Guns.com – by Chris Eger
This week two new bills were introduced in Mississippi that, if enacted, could change how the Second Amendment is interpreted in that state.
The bills, HB179 and HB231, submitted by different state house representatives, propose changes to the state’s law. The first would limit protection from criminal liability in self-defense cases to within 30 feet of the home. The second would make all ammunition purchases public information under threat of fine.
Introduced by Rep. Deborah Dixon (D-District 63), HB179, seeks to redefine the Castle Doctrine laws of the state. Specifically, it would remove the current immunity given to homeowners for a lethal self-defense that occurs more than 30 feet outside a dwelling.
The text of the bill reads, “…the protection of criminal liability provided under subsection (1) (e) of this section shall not be extended to any person who, the act of resisting the commission of a felony upon him or within his dwelling, kills the aggressor outside of the immediate premises thereof. For the purposes of this subsection, ‘immediate premises’ means any interior portion of the dwelling. ‘Immediate premises’ shall not mean the exterior quarters of a dwelling in excess of thirty (30) feet of the threshold or nearest access of entry.”
Mississippi Rep. Omeria Scott (D-District 80) introduced HB231, which would require increased record keeping of ammunition sales, stating that:
“Every merchant, dealer or pawnbroker that sells pistol or rifle cartridges, shall keep a record of all sales of such cartridges sold, showing the description of the kind and caliber of cartridges so sold, the name, address and driver’s license or social security number of the purchaser, and the description of and the quantity of cartridges and date of sale. This record shall be open to public inspection at any time to persons desiring to see it.”
Failure to do so properly could earn the seller up to a $1000 fine for each instance.
In speaking with Mississippi News Now/Fox 6 , the bill’s creator defended its nature.
“With all of these murders all you hear is the public’s outrage over all of these killings all over America that the public would want us to do something. And really this is passive. This is not an aggressive measure,” explained the bill’s author Rep. Scott.
Lawmakers on the other side of the aisle had a different point of view on the new bill.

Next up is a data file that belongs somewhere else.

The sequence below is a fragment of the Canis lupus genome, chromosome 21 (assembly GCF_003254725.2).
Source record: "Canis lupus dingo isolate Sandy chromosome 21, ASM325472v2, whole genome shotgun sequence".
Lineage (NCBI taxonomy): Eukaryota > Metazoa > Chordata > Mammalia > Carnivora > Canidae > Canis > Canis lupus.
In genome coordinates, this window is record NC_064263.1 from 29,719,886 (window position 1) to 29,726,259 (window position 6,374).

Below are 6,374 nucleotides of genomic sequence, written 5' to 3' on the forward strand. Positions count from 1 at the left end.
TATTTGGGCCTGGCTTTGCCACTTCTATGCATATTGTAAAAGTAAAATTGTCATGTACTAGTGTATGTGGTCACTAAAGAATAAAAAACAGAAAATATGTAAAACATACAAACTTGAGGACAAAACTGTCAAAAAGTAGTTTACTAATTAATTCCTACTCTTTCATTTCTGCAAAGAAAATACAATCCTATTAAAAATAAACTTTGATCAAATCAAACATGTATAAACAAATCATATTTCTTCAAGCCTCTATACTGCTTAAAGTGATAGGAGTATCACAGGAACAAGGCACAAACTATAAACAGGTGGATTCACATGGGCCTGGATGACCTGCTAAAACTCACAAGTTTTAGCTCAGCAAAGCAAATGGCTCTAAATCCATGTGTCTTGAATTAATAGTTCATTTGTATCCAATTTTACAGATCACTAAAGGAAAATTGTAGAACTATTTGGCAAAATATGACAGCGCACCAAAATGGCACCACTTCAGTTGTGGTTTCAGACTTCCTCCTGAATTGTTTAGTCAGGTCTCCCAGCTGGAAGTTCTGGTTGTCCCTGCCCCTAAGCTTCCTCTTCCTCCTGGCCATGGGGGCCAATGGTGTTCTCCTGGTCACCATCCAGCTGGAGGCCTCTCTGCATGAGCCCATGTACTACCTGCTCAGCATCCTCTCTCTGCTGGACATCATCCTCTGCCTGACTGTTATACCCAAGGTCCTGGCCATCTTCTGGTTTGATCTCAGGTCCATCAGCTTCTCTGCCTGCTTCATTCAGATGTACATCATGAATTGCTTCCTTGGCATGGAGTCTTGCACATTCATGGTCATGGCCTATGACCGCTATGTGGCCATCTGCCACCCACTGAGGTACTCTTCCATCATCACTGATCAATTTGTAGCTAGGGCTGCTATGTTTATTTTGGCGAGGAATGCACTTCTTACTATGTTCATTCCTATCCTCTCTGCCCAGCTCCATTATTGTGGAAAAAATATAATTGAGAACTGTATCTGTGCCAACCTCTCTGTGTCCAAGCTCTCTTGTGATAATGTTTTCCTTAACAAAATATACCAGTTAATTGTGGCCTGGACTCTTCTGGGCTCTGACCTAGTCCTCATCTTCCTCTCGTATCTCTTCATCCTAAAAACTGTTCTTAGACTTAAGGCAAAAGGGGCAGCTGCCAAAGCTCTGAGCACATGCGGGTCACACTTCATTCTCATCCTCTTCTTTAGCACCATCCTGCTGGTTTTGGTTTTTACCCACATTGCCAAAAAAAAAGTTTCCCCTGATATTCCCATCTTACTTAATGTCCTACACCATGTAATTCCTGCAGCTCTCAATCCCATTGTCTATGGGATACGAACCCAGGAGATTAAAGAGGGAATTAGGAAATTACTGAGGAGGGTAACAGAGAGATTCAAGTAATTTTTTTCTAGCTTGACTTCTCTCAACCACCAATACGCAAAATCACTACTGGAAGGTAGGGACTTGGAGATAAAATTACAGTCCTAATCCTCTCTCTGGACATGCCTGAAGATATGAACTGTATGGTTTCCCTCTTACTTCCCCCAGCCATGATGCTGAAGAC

“I think the sooner we can kill that bill, get it out of the way, the better off we are. I don’t see where that provides any benefit to anyone. It’s just going to increase the cost of ammunition to sportsmen,” said Wildlife, Fisheries, and Parks Committee Member, Rep. Herb Frierson (R-District 106).
It is Frierson’s committee that will hear HB231 first.
states such as Wyoming, Alaska, and Montana have more firearms per capita. The state also has approximately 238,000 licensed, resident hunters and 63,000 CCW holders in a population of just under 3-million.
Even if the bills should somehow pass the state legislature in Jackson, the governor has promised to torpedo them.
Gov. Phil Bryant on Tuesday, after the bills were introduced, released the following statement through his official website.
“Any bills that attempt to track ammunition seize weapons or otherwise infringe upon the right of Mississippians to keep and bear arms are a frontal assault on the Second Amendment. I will not stand by and allow gun owner rights to be trampled in this state, and I will immediately veto such bills if they reach my desk.”
Jacqueline Isaacs, Public Affairs Representative with the NRA spoke with Guns.com about these two pending bills.
“The NRA is proud to have worked with Mississippi lawmakers to pass strong self-defense legislation in 2006, and we are committed to protecting the self-defense rights of Mississippians by keeping those laws unchanged,” she said.
“The NRA will oppose any attempt prevent law-abiding gun owners from exercising their Second Amendment Freedoms through a de facto ban on purchasing ammunition,” she continued.
Both of the new bills are set to be debated in committees in coming weeks.